“Mama, Grandma says that I look like you when you were little. Will you show me?”
My 4-year-old’s questions were becoming more inquisitive with each passing day.
“Of course! Let me find the box of pictures!”
I stood on tiptoes and pulled the box of photographs down from the closet shelf.
“Why are they in a box and not on your computer?” she asked.
“Well, back when I was a kid we had to walk uphill both ways to get anywhere and our phones were connected to the wall with cords.” I chuckled.
Maybe I’m not that funny, I thought. “Never mind. When I was your age we didn’t have computers, and we had to get our pictures printed on special paper.” This reminded me that I needed to print out some of my pictures — something I hadn’t done in a very, very long time.
“Mama, you do look like me but you kind of look like … a boy. Why did you dress like that?”
She was so right. She flipped through a few more, then stopped at the image of me in a frilly peach dress, ’80s curls sitting atop my head.
“Mom. You are so beautiful here! Do you still have that dress? Can I have it? Maybe it’s at Grandma’s house? Please, can we call and ask?”
“No sweetie, it’s gone. I’m sorry.”
She peered closer, nose touching the picture. “Why were you crying?”
I explained that as a child, I despised dresses. My mother would remind me for a week before a wedding, school picture days, or holiday programs, but even then I’d cry about dressing up. If someone was going to curl my hair, it didn’t matter how much of a reminder I’d get — there would be tears.
“I don’t understand, mama. Dresses are beautiful. Why would anyone cry if they had to wear a dress?”
She was right, of course. I know that now, thanks to her.
From a very young age, my daughter has been into “fashionable” things. She often calls herself a “fashion girl” (and a paleontologist, a geologist, a mermaid hunter, and a baker). Pink, the color I despised my entire life, is the color she identifies with most. Her blunt comments regarding my drab, earth-toned, and comfortable attire were a wakeup call for me. Besides, wouldn’t it be fun to allow my daughter to teach me a few things about fashion sense since I had never bothered to learn it on my own?
We live close to a consignment shop, which houses an incredible amount of clothing. I decided that I’d let my daughter choose something new for me at every visit. It didn’t take long before bright pinks, frilly purples, and even neon colors began rubbing shoulders in the closet with the browns and blacks. Let me tell you something: I love my pink striped shirt. I wear it proudly. It’s form fitting and while it shouts HERE I AM, I don’t actually mind.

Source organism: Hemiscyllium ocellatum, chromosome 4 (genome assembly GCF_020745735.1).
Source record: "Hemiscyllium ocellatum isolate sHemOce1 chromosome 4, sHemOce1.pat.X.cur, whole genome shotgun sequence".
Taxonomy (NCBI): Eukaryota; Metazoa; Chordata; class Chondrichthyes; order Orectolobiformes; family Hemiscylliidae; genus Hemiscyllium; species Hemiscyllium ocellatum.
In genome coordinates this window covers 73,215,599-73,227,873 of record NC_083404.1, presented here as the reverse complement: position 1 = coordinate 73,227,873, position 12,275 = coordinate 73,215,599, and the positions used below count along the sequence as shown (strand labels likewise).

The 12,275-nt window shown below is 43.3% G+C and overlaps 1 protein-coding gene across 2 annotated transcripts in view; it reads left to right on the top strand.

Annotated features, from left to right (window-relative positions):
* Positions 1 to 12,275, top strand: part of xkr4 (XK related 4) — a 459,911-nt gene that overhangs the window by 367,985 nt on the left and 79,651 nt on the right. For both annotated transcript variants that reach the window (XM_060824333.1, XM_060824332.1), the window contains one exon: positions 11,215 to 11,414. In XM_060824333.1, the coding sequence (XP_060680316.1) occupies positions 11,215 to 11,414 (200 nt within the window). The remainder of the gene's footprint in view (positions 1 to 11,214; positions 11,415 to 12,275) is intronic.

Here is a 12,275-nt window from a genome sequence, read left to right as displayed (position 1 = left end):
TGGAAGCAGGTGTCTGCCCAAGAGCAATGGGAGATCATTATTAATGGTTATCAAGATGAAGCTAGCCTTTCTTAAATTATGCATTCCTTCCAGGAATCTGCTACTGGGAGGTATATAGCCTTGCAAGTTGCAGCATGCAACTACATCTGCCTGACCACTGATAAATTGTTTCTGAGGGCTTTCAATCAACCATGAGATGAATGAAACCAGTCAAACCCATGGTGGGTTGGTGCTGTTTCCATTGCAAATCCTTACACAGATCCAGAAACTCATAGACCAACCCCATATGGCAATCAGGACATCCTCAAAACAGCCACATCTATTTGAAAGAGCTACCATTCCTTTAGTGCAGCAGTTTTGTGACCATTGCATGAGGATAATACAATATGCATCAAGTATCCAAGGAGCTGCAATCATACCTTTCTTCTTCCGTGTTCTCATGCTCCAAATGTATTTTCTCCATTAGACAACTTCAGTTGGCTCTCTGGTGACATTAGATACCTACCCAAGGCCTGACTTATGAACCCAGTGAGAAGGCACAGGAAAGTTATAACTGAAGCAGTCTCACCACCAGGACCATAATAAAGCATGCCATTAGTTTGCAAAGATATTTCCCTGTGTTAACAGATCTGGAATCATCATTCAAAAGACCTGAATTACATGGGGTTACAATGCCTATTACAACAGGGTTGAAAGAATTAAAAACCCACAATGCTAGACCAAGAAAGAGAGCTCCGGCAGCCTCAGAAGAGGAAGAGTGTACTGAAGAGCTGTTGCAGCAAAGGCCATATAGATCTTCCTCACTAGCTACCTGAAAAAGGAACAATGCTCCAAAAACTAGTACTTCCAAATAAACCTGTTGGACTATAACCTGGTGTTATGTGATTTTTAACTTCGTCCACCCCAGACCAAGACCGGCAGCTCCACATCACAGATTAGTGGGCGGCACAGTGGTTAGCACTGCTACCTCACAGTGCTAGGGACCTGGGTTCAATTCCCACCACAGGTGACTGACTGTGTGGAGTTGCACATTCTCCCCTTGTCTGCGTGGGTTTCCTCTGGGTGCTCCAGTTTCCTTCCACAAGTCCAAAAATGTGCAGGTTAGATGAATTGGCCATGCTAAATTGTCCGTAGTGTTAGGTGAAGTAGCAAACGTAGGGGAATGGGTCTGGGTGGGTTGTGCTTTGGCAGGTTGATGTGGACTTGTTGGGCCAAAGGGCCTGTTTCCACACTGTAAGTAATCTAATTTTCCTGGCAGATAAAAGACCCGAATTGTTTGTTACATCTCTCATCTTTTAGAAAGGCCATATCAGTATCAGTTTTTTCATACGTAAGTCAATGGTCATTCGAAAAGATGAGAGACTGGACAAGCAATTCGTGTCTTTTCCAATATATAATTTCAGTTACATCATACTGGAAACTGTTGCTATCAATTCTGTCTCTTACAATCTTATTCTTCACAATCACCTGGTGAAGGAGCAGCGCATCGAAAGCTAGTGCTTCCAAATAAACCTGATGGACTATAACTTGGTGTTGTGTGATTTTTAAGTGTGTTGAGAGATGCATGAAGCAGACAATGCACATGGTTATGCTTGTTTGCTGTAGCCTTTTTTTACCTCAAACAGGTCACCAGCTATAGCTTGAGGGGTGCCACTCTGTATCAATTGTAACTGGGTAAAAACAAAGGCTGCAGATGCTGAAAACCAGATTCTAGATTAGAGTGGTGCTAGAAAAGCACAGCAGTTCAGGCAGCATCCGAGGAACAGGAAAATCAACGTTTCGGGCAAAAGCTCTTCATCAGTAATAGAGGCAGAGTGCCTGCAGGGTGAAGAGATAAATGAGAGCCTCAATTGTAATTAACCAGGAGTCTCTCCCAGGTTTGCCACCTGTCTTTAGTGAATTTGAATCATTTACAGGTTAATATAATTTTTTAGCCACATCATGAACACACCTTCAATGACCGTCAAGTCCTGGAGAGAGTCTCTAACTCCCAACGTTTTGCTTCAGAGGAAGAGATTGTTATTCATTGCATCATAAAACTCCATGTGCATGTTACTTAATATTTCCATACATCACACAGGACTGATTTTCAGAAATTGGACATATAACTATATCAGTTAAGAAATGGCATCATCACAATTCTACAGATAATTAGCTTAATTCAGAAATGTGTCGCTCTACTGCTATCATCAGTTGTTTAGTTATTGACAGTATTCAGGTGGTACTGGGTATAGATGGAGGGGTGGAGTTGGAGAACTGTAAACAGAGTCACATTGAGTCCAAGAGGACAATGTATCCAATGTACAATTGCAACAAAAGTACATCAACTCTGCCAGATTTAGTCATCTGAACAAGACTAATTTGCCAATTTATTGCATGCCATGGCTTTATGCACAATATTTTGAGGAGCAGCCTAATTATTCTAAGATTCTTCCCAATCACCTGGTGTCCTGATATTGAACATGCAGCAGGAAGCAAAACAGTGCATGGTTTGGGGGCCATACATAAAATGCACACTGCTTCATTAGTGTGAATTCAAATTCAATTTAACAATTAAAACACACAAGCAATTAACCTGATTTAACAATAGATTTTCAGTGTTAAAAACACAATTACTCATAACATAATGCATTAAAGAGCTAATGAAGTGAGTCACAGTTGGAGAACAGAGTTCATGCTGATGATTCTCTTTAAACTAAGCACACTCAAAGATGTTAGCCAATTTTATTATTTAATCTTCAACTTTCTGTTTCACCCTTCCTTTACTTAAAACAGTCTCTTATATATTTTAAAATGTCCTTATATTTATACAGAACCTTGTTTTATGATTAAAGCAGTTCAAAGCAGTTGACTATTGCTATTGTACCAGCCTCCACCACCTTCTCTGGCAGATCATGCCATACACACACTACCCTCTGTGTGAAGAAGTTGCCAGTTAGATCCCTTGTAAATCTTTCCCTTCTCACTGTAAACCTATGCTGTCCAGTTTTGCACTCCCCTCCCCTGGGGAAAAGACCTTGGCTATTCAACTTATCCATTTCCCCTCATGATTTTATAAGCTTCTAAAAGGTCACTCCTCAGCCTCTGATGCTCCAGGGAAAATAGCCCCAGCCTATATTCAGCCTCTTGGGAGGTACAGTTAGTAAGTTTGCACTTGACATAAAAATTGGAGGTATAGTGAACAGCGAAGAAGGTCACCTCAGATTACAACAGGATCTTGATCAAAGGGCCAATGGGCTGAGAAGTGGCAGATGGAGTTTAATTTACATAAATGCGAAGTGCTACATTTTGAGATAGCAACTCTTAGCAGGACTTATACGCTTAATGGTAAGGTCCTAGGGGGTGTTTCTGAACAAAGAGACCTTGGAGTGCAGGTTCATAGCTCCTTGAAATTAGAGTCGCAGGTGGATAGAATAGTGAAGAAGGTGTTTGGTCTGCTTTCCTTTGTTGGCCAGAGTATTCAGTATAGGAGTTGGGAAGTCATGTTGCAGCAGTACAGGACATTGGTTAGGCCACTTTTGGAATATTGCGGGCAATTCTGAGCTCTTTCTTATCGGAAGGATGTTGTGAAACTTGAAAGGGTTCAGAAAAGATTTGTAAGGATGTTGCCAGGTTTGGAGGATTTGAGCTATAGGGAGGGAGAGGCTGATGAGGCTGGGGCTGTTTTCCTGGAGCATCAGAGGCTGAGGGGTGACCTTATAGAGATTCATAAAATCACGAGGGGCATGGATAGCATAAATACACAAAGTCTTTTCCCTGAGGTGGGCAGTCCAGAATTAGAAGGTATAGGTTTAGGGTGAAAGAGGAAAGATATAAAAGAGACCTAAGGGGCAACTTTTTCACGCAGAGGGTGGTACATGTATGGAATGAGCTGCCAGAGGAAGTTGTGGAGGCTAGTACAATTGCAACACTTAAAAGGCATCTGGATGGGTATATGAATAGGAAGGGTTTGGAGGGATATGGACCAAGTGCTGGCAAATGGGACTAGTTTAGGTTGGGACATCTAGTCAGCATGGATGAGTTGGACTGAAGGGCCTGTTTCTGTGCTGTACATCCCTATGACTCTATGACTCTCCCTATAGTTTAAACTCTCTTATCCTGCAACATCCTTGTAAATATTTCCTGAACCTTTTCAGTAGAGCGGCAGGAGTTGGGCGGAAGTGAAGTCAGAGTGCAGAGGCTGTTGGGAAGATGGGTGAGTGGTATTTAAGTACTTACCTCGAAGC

My daughter regularly picks out my outfits from head to toe, no matter the occasion. She never picks my beloved jeans, but the hot pink skirt from one of our consignment shop trips is at the top of her list, sometimes paired with the flashy yellow ONE IN A MINION shirt I purchased as a joke years ago. Oh, and black-and-white striped knee-highs. Can’t forget those.
I’ve always been a minimalist when it comes to shoes. For years, I owned flip flops, a pair of summer shoes, winter boots, and galoshes. Period. This year, my daughter’s fashion sense inspired me to purchase some Chelsea boots. It took me weeks to not feel “too fancy,” but now that they’re not brand new, I love them.
She’s also taught me to enjoy the jewelry that I had stored away for years. She sits and admires rings and necklaces passed down generation to generation and asks me to tell her the stories of their origins. Her interest in beautiful things brings back the memories of family members she was never able to meet; their lives gone, but the memories resurrected in silvers and golds.
From my lack of confidence, I was hiding underneath the browns and blacks. I was afraid to be seen as spending too much time on myself. I didn’t want to slow down and take the time to care about which clothes looked nice and was only focused on comfort. My 4-year-old taught me that I can be comfortable and fancy at the same time.
So now, I slow down a little. I take my time. I buy myself new clothes once in awhile and stay away from earth-tones as much as I can. If something looks too flashy/gaudy/fashionable for me, I give it a second look anyways and try it on. I wear the jewelry that would make my grandparents proud.
Above all, I don’t care what other people think about my attire. Besides, I’ve gotten more compliments since my daughter’s fashion sense has crept into my wardrobe.
I’m hoping my daughter will continue to help me pick out clothes as she grows older, and I’m looking forward to seeing how her views of fashion change as she grows. Whatever happens, I hope she always holds the confidence to dress the way she wants, always.